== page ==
Amber Hagerman was a nine-year-old Arlington Girl Scout when she was kidnapped while riding her bike on January 13, 1996. A witness quickly told the police he’d seen a girl being forced into a black van. Despite a massive search, Amber was never seen alive again. Her body was found five days later about four miles from where she had been taken. Her killer has never been found, but her abduction led to the invention of “Amber Alerts.”

Utah: Jean Baptiste’s great escape

The causeway to Antelope Island, Utah, on the Great Salt Lake.Johnny Adolphson/Shutterstock

Jean Baptiste was a notorious grave robber in Utah. When his grave-pillaging came to light in the late 1800s, Baptiste was banished to a remote island in the Great Salt Lake (the equivalent of solitary confinement). Three weeks later, he was gone. What little evidence authorities could find indicated that he might have built a raft in order to escape. But he was never seen or heard from again. Be wary of the 22 things a funeral director won’t tell you.

Vermont: The Bennington Triangle

A vista displaying the Green Mountains of Vermont on the horizon. Chris Hill/Shutterstock

The Bennington Triangle refers to an area of Vermont surrounding Glastenbury Mountain where several people have disappeared without a trace. These include a trail guide who vanished in 1945 while leading a hunting party, college student Paula Jean Weldon, who disappeared the following year from a hiking trail, and James Tedford, who seemingly vanished from a bus headed for Bennington. Since the disappearances were clustered in the 1940s, there’s speculation of a serial killer. But others believe paranormal forces are at work.

Virginia: The Old House Woods

Rustic Old Maple Syrup Shack In The Woods In Early SpringBlair Gordon Main/Shutterstock

In the quaint seaside town of Diggs, Virginia’s “Old House Woods” was once a popular hiding place for soldiers and pirates, so naturally, it’s become a hotspot for paranormal activity, including sightings of a ghostly woman and accounts of skeletons dressed in armor wandering the woods. People have reported finding themselves filled with dread while walking in the forest. Horses are known to become spooked for no apparent reason. Even paranormal investigators are creeped out, often unable to continue their investigations. Don’t miss these true ghost stories from the world’s most haunted places.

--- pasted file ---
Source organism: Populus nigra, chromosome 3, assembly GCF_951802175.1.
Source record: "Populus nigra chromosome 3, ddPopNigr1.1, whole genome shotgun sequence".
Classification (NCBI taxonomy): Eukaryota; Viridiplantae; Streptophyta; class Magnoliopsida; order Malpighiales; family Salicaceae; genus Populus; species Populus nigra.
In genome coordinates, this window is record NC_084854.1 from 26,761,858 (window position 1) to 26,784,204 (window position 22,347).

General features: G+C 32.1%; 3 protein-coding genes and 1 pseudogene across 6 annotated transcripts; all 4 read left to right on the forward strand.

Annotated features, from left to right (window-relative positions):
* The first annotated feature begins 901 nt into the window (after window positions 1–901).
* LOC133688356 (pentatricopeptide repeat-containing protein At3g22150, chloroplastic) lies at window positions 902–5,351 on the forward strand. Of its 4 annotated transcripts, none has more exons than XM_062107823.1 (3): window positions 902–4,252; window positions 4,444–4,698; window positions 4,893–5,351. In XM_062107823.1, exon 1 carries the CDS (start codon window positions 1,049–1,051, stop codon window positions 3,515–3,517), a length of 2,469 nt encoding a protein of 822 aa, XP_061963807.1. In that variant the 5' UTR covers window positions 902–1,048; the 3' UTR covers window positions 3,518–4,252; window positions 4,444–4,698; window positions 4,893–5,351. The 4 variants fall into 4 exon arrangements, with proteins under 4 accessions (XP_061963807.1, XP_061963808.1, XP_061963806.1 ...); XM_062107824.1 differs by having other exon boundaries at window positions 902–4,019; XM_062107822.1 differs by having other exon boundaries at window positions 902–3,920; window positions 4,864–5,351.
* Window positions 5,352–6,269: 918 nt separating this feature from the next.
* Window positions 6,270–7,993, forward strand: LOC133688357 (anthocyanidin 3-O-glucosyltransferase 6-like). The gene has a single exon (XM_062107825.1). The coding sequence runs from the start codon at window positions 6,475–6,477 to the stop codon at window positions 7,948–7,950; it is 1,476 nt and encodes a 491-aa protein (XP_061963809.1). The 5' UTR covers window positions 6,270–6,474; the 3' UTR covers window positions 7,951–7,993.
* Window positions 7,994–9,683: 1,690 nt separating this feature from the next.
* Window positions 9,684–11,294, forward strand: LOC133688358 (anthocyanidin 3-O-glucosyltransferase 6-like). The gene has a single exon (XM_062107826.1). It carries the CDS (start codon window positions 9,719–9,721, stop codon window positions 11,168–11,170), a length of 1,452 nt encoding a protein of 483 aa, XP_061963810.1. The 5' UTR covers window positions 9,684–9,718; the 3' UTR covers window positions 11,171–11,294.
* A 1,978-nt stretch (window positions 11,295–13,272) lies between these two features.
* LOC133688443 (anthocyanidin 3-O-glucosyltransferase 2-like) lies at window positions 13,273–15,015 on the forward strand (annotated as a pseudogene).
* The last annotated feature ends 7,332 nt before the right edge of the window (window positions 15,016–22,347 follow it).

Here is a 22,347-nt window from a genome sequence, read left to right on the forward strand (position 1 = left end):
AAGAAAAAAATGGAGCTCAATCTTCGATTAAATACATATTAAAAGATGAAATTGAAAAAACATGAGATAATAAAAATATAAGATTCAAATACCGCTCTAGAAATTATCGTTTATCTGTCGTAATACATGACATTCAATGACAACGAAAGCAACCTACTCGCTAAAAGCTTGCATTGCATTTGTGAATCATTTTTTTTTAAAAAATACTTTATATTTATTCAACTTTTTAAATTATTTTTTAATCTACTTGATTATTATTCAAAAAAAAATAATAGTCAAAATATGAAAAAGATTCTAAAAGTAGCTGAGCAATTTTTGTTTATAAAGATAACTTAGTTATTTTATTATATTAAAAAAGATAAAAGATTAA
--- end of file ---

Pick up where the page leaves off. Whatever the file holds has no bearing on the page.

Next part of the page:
Washington: How Jason Padgett became a math genius

magnetic resonance image, mri scan of the brain.create jobs 51/Shutterstock

In 2002, Jason Padgett, a furniture salesman, jock, and self-described “partier” from Tacoma, was savagely attacked by two men outside a bar, leaving him with a severe concussion. When he recovered, he had acquired the ability to “visualize complex mathematical objects and physics concepts intuitively,” according to Live Science. Padgett is now one of 15 to 25 cases of so-called “acquired savant syndrome”—people who developed abilities after suffering a head injury.

West Virginia: The Octopus mystery

Closeup of a person writing on a documentMinerva Studio/Shutterstock